Posts Tagged ‘Stumps’

The compulsion to vote or the freedom not to?

July 21, 2020

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On my morning’s coffee, tête-à-têtes (some with masks) with friends at Bowral Cricket Stumps cafe I was surprised to hear that many thought the law on compulsory voting was normal and mainly world-wide. I pointed out that the list of countries with compulsory voting on punishment made Australia mixed with some strange company.

Here a list of countries with compulsory voting enforceable by punishment.

Australia, Argentina, Belgium, Bolivia, Brazil, Ecuador, Lichtenstein, Luxembourg, Nauru, NORTH KOREA, Samoa, Singapore, Uruguay.

The rest of he world is free to vote or not. Some have compulsory voting but not enforced s a Egypt, Albania, Turkey, Thailand, Mexico.

While one of the freedoms of democracy is that we can eat and drink what we like, including copious Cokes, and kilos of sugar, fat, apples and much more. We have total freedom to take or leave it. We also have freedom of speech, press and so much more again. We are loaded with freedoms. Yet it strikes me as odd that we do not have that freedom when it comes to voting. We are not free not to vote.  Most of the world’s democratic countries leave voting to, hopefully a well informed population. America does not have compulsory voting , they have a ‘right’ to vote but also the freedom not to vote. They also have a ‘right’ to bear arms but no one is forced to use those arms. ( sometimes it seem like it with 40 000 killed annually by this ‘right’.)

Disgruntled Voter (@jasondulak) | Twitter

An argument against voluntary voting is that it makes people politically lazy and uninterested. That does not bear out either.

Here copied from ‘The Advocate’. During the (second) last federal election.

“New polling by Essential absolutely belled the cat on this phenomenon.

It asked respondents if they knew who the federal treasurer was, without looking it up.

More than one third (36 per cent) did not know it was Scott Morrison.

Thirteen per cent thought it was ex-treasurer Joe Hockey, 3 per cent thought it was Shadow Treasurer Chris Bowen and 20 per cent said they did not know.

With no disrespect to the 36 per cent, why should they be forced to the polling booth if they don’t  take enough interest to know who holds the second most important role in the government?”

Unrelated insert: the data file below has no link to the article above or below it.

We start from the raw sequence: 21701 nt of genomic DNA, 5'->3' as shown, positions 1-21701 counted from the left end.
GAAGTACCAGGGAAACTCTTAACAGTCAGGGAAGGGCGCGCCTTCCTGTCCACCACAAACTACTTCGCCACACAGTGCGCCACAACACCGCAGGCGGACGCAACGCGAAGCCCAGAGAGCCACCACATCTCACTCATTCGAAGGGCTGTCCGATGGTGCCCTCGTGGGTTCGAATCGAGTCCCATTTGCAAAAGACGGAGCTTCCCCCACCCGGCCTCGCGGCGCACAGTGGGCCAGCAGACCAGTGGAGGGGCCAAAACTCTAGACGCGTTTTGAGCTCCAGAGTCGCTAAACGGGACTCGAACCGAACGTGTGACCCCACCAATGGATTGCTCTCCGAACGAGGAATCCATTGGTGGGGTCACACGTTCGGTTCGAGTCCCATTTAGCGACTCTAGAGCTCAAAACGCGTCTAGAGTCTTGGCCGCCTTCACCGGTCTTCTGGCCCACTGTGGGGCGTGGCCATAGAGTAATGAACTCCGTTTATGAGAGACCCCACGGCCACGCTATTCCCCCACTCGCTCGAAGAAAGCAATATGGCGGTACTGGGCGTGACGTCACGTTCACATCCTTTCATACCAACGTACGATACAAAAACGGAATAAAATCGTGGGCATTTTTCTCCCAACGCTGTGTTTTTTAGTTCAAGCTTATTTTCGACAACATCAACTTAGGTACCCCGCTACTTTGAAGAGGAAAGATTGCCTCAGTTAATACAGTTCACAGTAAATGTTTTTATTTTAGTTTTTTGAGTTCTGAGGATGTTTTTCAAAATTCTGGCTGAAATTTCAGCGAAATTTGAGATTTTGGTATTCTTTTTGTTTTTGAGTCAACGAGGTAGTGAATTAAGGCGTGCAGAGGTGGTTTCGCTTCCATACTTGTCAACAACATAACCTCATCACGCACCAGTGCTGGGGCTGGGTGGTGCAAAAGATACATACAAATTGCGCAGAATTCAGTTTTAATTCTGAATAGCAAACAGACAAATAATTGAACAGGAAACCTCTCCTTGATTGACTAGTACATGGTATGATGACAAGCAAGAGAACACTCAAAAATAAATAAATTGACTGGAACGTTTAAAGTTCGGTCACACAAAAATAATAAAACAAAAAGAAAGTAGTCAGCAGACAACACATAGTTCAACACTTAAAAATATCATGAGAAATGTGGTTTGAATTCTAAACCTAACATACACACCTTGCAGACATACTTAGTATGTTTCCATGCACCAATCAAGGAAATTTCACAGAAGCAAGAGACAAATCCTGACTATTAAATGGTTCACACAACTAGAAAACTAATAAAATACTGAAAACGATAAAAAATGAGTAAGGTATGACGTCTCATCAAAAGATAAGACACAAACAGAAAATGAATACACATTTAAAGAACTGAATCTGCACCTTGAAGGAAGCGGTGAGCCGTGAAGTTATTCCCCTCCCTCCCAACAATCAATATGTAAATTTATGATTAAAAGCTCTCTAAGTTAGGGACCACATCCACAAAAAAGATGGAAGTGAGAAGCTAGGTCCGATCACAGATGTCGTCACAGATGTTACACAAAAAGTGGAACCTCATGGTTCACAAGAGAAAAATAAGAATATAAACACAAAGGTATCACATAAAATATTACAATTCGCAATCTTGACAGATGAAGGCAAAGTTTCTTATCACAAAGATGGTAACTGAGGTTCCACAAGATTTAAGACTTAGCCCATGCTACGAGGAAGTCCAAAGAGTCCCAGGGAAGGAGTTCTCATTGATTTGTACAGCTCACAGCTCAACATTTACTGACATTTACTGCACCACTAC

I was surprised that at my café group most thought that compulsory voting was normal and all over the world, and fiercely opposed the idea that it perhaps ought to be choice. Patriotic feathers were ruffled. When asked if I thought it essential to have compulsory voting I said I did not believe it. My backgrounds and that of my dearest late Helvi, ( The Netherlands and Finland) are from very staunch democratic and liberal countries. We grew up with the freedom to vote or not.

To punish people for not voting strikes me as odd.

Of course, a disclaimer; I vote with passion at every possible election. Gerard.

 

The importance of Grape Hyacinths.

June 2, 2020

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Grape hyacinth.

Even though many of the restrictions on the Corona virus have been lifted I noticed still a kind of hesitance amongst people. There hangs a fear to getting close, and all those tape and red crosses on floors and grounds isn’t conducive to closeness. Park seats even have crosses on them. I still am afraid to stand or sit anywhere. A few times at the supermarket I noticed people backing away when I walk past them. There are sign still asking people to respect and consider each other and that we are all in the same position. Patience and consideration are being tested.

I took my daughter last night to the railway station and there too were sign to stay clear of each other. The public toilets were locked and so was the waiting room. There were solid padlocks on everything that had a door. It was freezing cold and we could not be further away from other people because she was the only person on the whole rail station. She told me she was also the only passenger in the rail wagon she had jumped in.

Isn’t it sad how the US is now tearing itself apart? China now does not have to do anything to show that democracies can fail miserably. This is why in order to keep sane we might have to move away from both political and human made failures. I can think of no better way than to concentrate on the good and honest earth;  The joy of making soils with cow, chicken, turkey, and mushroom compost, all of which I have been investing in. I wrote previously that I had planted a whole lot of grape hyacinths bulbs some weeks ago. And, even though we are just at the beginning of winter, the advice on planting bulbs was during late autumn, and they now have started, albeit very gingerly, rearing their little heads poking the soil. I risked pneumonia darting outside in my shirt and socks to take these pictures. It was freezing with a strong wind and just 8C.

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The irises have also reared up.

I had to add gas heating to my town house as the reverse cycle ducted aircon just wasn’t doing its job. I am not of such a stoical disposition to enjoy cold. Some do, though. It always surprises me that during these wintry gales and frosty morning I see some walking about in shorts, t-shirts and thongs. What’s wrong with them? Perhaps it is my old age which doesn’t really matter unless you are a cheese.

So, now that I am settled in my new place, I can look forward to a nice garden, good friends, (including the softer ones) and my Café meetings at the Bradman Cricket grounds called ‘Stumps’, world famous cricket grounds. Life is good.

I’ll leave you with this picture of my cyclamen.

 

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